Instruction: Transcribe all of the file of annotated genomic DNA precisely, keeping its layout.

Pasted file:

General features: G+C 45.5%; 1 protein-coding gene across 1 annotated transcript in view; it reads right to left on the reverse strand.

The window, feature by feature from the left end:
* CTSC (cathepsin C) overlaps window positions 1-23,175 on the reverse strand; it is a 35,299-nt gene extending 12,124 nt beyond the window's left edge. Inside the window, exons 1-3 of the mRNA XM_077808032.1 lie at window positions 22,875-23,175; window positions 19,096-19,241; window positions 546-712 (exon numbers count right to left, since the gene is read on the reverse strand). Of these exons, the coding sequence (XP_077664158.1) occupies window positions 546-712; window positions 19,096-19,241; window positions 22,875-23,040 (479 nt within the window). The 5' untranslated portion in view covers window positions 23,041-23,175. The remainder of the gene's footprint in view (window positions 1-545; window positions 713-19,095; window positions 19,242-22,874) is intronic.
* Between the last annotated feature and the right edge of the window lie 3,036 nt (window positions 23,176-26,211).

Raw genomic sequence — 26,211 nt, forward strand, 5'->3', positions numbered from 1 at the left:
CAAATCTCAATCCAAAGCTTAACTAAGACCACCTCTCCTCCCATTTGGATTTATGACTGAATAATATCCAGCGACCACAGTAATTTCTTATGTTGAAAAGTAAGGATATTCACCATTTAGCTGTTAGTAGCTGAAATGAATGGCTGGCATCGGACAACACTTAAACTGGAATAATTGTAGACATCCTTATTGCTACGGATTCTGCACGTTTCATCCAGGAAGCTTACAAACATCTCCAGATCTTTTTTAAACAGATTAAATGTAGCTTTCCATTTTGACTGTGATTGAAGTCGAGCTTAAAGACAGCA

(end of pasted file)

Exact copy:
General features: G+C 45.5%; 1 protein-coding gene across 1 annotated transcript in view; it reads right to left on the reverse strand.

The window, feature by feature from the left end:
* CTSC (cathepsin C) overlaps window positions 1-23,175 on the reverse strand; it is a 35,299-nt gene extending 12,124 nt beyond the window's left edge. Inside the window, exons 1-3 of the mRNA XM_077808032.1 lie at window positions 22,875-23,175; window positions 19,096-19,241; window positions 546-712 (exon numbers count right to left, since the gene is read on the reverse strand). Of these exons, the coding sequence (XP_077664158.1) occupies window positions 546-712; window positions 19,096-19,241; window positions 22,875-23,040 (479 nt within the window). The 5' untranslated portion in view covers window positions 23,041-23,175. The remainder of the gene's footprint in view (window positions 1-545; window positions 713-19,095; window positions 19,242-22,874) is intronic.
* Between the last annotated feature and the right edge of the window lie 3,036 nt (window positions 23,176-26,211).

Raw genomic sequence — 26,211 nt, forward strand, 5'->3', positions numbered from 1 at the left:
CAAATCTCAATCCAAAGCTTAACTAAGACCACCTCTCCTCCCATTTGGATTTATGACTGAATAATATCCAGCGACCACAGTAATTTCTTATGTTGAAAAGTAAGGATATTCACCATTTAGCTGTTAGTAGCTGAAATGAATGGCTGGCATCGGACAACACTTAAACTGGAATAATTGTAGACATCCTTATTGCTACGGATTCTGCACGTTTCATCCAGGAAGCTTACAAACATCTCCAGATCTTTTTTAAACAGATTAAATGTAGCTTTCCATTTTGACTGTGATTGAAGTCGAGCTTAAAGACAGCA